Austin’s Ambiq Micro Adds $11M for Energy-Efficient Microcontrollers

Austin—Ambiq Micro, which makes energy-efficient chips and sells them internationally, has raised $11.4 million in an equity funding round, according to a securities filing. The company may raise up to $20 million, the filing says.

Austin, TX-based Ambiq sells low-powered microcontrollers to companies such as Huawei Technologies and Fossil Group (NASDAQ: FOSL) for Internet of Things products like fitness trackers and smart watches. The company was founded almost eight years ago at the University of Michigan.

Ambiq applies a type of circuit design, known as sub-threshold design, to microprocessors, which limits the amount of power they use, Scott Hanson, founder and chief technology officer, told Xconomy in December. The company’s technology allows microprocessors to fine-tune the voltage levels that a battery releases, which creates an exponential energy reduction, Hanson said.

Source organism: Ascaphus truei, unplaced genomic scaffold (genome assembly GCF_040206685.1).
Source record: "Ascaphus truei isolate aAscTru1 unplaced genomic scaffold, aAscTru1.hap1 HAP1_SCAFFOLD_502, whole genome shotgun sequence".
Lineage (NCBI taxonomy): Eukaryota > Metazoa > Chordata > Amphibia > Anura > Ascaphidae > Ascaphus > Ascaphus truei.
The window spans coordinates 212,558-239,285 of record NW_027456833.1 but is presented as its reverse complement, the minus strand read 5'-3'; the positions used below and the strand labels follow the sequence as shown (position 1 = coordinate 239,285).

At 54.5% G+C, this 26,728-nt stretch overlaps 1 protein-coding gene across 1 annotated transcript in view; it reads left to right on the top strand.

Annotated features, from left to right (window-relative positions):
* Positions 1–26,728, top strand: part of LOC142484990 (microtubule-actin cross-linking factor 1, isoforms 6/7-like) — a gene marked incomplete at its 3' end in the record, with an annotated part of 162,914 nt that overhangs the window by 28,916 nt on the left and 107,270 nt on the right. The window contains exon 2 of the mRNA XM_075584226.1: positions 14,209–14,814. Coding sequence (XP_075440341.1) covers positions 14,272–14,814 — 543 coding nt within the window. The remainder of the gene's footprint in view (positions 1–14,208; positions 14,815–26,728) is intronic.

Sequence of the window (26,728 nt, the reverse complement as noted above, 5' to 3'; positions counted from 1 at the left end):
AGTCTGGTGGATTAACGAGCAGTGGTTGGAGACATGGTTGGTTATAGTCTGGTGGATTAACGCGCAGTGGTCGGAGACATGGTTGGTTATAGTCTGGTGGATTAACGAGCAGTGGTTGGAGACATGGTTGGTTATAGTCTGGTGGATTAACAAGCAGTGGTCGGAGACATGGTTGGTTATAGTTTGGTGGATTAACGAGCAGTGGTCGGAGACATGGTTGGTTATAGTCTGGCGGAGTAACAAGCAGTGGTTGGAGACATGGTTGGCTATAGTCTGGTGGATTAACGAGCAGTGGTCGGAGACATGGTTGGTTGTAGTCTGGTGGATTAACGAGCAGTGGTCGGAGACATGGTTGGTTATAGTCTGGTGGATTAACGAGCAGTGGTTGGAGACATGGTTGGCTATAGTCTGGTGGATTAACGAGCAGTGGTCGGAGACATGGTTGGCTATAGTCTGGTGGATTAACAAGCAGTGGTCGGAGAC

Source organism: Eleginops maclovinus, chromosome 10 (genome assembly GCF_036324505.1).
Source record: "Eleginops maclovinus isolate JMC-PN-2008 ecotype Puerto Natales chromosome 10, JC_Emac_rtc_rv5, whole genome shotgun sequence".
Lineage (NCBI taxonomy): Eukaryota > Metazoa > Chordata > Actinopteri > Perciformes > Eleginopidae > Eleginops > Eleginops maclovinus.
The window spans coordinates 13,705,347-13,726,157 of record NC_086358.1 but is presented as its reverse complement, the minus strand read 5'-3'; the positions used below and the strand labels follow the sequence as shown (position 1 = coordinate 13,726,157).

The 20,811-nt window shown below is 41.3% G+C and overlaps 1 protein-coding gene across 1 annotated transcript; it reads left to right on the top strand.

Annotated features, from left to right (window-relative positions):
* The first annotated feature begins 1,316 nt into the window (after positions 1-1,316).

In 2017 and early 2018, Ambiq raised about $34 million, which it has been using to develop fourth- and fifth-generation microprocessors to sell to clients, as well as to pursue businesses with products in the smart home, smart sensor, and smart credit card markets internationally, Hanson said last year. Hanson hasn’t responded to an e-mail request for comment, but we’ll update when he does.

David Holley is Xconomy's national correspondent based in Austin, TX. You can reach him at dholley@xconomy.com Follow @xconholley

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